Hey, I don't do weddings. The business is not attractive to me for a lot of reasons having nothing to do with this post. It just seems to me that there are an awful lot of newbies coming to the various forums saying "I am buying video equipment to be a wedding videographer. What should I get?". The normal way into this business IMHO would be home movies -> serious hobbyist -> do a wedding for a friend -> do a second one -> hang out your shingle. By the time most people do their first wedding, they would normally have 20-50 hours of shooting experience and some editing. I bet a lot of them today don't even own a one-chipper. I was just wondering if this seeming (to me) influx of posts of complete newbies is normal, or a sign of the last year or two. And if it's a new phenomenon, why?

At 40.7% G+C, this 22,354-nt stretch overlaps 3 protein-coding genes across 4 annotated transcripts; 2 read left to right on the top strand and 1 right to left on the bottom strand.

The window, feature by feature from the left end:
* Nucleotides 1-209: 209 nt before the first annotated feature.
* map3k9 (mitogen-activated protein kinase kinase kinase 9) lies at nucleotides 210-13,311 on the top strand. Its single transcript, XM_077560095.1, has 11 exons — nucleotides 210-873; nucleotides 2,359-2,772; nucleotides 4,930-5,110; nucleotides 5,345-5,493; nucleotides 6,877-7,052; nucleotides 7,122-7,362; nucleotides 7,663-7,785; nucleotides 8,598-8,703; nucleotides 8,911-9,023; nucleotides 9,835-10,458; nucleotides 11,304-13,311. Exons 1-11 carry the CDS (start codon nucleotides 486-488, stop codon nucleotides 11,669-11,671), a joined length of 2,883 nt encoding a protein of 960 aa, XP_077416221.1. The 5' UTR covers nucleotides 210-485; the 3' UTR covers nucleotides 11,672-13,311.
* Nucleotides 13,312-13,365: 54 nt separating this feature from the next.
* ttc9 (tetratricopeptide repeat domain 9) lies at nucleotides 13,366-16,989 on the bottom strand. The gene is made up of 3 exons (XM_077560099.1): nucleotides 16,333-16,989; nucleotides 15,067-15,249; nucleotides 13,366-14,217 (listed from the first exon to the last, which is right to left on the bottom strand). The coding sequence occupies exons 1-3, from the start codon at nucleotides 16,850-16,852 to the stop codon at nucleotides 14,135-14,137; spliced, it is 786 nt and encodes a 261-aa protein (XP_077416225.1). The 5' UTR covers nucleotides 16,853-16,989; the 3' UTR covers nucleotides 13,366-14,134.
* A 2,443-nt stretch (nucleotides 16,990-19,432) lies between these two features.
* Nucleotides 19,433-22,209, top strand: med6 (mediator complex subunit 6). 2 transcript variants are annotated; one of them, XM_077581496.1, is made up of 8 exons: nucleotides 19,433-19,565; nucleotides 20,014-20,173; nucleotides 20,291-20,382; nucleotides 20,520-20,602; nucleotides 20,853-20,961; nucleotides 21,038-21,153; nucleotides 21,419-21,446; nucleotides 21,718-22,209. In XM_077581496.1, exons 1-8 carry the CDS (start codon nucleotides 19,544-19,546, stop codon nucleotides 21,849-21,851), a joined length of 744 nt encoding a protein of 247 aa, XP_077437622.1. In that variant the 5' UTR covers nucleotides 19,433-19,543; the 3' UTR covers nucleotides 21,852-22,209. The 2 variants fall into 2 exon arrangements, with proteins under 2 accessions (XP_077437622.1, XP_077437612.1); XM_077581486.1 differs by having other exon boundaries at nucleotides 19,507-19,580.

I follow you now.. Yeah I would have to say in High School I never said to my self "I want to be a wedding videographer"..:) Actually due to my fulltime professional Director/Editor it was an easy fit.. Much less stressful doing weddings than doing the usual training videos and Documentaries.. IMHO..
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Old August 18th, 2005, 11:56 AM   #35
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Originally Posted by Mike Teutsch
"The children now love luxury; they have bad manners, contempt for authority; they show disrespect for elders and love chatter in place of exercise. Children are now tyrants, not the servants of their households. They no longer rise when elders enter the room. They contradict their parents, chatter before company, gobble up dainties at the table, cross their legs, and tyrannize their teachers.